|Total Time: 88 minutes, 20 seconds|
The liner notes call this a "guerilla" recording, but it actually sounds surprisingly good for a 44 year old low-budget recording. Not quite up to official release standards, but better than most of the Beat the Boots volumes. The mix is a bit harsh and everything sounds LOUD, but other than that, it's very listenable. This is the first recording in yet another new series of live recordings, although what distinguishes Road Tapes from the "Joe's" series or the Vaulternative series or any of the other series that Gail has dreamed up since FZ passed, I don't know. Actually, this 2-disc set has the Vaulternative logo in the liner notes, so I guess Road Tapes is a subset of Vaulternative. It probably would have been less confusing all around if they had just gone with You Can't Do That On Stage Anymore Volume 7, 8, 9, etc.
So what's on this recording of the original Mothers captured live in Vancouver in 1968? Well it starts with an intro from Frank and excerpts of the band tuning up and Zappa conducting the audience (the "Earnest Attempt" track), then launches into a lot of standards from the early Mothers days. One highlight is an early performance of Transylvania Boogie, blending directly into Flopsmash Musics, which seems to be a title that Gail made up for an improv that extended the Boogie. The track listing on the CD is a little confusing because it lists Help I'm a Rock and Transylvania Boogie as tracks 2/3, then has the remaining songs on the first CD as tracks 4, 5, 6, and 7. But the two songs are really put together as track 2 and all the remaining songs are mis-numbered by 1 (i.e. there are only six tracks total on the CD).
The 20-minute track titled The Orange County Lumber Truck is actually a mix of songs that Frank introduces as "a cheesy bandstand medley" that includes "instrumental themes from our smash/flop recordings" like "Let's make the Water Turn Black, Harry You’re a Beast, some stuff you won't recognize, some stuff from Lumpy Gravy and some more stuff you won't recognize".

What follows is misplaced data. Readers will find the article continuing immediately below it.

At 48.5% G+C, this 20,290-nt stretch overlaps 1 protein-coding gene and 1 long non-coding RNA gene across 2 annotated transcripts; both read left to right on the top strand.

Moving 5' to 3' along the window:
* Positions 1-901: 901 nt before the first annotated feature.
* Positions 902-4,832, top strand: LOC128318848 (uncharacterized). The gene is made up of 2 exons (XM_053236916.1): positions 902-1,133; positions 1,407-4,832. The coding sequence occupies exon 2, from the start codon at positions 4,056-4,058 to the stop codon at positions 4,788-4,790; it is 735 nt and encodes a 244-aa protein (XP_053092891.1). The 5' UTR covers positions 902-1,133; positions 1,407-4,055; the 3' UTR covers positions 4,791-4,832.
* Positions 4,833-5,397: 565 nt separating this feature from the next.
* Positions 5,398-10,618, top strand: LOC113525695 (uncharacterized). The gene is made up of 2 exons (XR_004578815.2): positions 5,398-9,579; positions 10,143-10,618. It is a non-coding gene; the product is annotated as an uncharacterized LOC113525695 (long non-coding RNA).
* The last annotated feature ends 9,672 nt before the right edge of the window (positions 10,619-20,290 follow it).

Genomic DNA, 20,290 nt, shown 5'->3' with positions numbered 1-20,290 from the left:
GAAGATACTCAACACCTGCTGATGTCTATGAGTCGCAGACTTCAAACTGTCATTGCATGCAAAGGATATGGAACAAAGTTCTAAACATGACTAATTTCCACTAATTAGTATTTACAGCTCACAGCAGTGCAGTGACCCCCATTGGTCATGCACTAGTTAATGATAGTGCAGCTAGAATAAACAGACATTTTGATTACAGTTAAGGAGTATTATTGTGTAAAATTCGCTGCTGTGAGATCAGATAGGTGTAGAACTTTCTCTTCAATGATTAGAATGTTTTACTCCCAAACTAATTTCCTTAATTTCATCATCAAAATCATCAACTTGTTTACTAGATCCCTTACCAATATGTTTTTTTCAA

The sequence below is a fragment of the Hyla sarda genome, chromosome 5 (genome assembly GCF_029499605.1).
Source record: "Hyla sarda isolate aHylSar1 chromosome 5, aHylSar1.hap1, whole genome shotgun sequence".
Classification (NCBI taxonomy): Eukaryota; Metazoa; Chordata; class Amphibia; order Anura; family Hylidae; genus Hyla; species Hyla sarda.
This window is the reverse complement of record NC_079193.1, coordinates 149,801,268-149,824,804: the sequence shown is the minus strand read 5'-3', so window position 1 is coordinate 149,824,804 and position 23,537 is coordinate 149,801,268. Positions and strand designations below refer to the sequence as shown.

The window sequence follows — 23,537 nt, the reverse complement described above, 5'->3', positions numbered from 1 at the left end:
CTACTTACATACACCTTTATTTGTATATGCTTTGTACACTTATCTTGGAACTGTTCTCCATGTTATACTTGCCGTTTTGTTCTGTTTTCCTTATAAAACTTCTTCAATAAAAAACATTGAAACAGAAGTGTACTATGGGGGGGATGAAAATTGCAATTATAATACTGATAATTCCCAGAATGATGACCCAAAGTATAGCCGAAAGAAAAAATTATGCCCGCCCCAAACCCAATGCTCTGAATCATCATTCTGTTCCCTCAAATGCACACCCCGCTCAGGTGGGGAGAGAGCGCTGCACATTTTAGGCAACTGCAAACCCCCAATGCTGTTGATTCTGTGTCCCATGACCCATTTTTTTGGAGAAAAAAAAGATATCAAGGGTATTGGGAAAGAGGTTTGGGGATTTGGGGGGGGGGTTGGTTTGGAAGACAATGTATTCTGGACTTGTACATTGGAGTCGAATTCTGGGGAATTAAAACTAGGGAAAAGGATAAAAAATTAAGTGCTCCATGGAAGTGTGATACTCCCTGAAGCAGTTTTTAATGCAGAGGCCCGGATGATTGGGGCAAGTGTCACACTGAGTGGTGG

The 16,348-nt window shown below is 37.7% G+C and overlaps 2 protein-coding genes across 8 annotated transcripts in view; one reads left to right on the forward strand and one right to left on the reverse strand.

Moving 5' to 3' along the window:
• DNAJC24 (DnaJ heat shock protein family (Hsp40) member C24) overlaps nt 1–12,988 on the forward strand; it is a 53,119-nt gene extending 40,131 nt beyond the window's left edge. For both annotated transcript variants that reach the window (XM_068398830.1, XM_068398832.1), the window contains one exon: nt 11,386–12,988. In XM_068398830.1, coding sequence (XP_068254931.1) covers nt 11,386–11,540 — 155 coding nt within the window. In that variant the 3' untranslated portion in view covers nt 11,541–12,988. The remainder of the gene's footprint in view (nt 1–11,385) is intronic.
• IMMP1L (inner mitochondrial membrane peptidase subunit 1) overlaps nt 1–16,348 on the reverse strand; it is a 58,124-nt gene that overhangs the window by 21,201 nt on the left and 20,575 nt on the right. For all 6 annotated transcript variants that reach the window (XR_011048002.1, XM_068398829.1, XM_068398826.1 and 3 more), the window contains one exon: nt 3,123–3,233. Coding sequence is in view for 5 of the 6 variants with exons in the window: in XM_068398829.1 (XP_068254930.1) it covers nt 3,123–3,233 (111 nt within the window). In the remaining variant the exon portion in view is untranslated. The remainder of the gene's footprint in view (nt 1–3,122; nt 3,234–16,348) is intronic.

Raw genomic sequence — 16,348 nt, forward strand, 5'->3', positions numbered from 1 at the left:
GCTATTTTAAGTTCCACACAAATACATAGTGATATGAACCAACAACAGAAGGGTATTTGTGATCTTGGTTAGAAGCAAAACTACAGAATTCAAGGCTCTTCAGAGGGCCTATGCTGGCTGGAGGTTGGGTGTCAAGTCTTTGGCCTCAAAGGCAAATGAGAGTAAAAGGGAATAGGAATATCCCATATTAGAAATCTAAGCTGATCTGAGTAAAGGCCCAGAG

The last track on disc one starts out with one of the Mothers (I can't tell which one - Don Preston maybe?) telling the story of his first music lessons, but it quickly devolves from there into all the Mothers telling different stories at the same time or just shouting out random phrases.
Disc two starts with Trouble Every Day which fades in right at the same spot where disc one faded out. But then about a minute into the song there's an odd edit where the music quickly fades out and we hear what sounds like a door closing, then the music fades back in with an oddly different "feel" to it. I'm guessing that's where one tape ran out and the next one started, but why bother with the weird edit - why not just put that first minute of the song at the end of disc one (and do away with the fade out after the music lesson story), then start disc two where the second tape began? I guess some listeners would be confused by that, but they could have explained it in the liner notes - the way it was done on the CDs seems confusing to me.
The track "Shortly: Suite..." was titled in that obscure fashion because Frank hadn't come up with the name Holiday in Berlin yet, and introduces this early version of the song under the title "Shortly". Following the piece, the band segues into a couple other familiar songs, and then into the fairly rare Oh, In the Sky. I've heard the song before on bootlegs, but this might be its first official release (I don't have the rest of the catalog here to check and confirm that).
But the real nugget on disc two is a live, rock band performance of Varese's Octandre. Although now that I'm listening to it, it sounds really familiar, like Frank probably snuck this in on one or two of his official releases but just didn't list it by its real name or credit it to Varese. Following the tribute to his musical hero, Frank has the band encore with a ten minute King Kong that wraps up the recording. At first Frank isn't sure that there will be enough time to play it, but the enthusiastic calls for an encore from the audience prompt Zappa to reply "I must say this is a rather unprecedented response to the bullshit that we do, so sit down and we'll play some more for you".
A lot of the material on this album is similar to the Ahead of Their Time album, but if you're a fan of the original Mothers it's probably still work picking this up just for the rarities. If I had to find a nit-picky complaint about the set, I'd ask why it had to be two CDs, when just a little editing could have trimmed it down to a single disc. That said though, looking at the set list and track lengths - I have no idea which song(s) I'd cut to make this a single CD.